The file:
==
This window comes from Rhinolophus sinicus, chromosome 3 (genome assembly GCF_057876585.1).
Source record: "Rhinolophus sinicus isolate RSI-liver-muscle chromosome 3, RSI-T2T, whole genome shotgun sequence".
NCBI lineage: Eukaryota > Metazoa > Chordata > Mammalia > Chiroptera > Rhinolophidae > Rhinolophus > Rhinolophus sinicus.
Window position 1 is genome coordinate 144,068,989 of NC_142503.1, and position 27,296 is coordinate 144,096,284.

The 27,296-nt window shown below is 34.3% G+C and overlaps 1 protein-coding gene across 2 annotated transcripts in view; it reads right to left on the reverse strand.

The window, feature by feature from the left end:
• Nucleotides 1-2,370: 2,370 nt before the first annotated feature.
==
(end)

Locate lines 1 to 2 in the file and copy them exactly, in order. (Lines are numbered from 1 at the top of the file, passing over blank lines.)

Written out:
This window comes from Rhinolophus sinicus, chromosome 3 (genome assembly GCF_057876585.1).
Source record: "Rhinolophus sinicus isolate RSI-liver-muscle chromosome 3, RSI-T2T, whole genome shotgun sequence".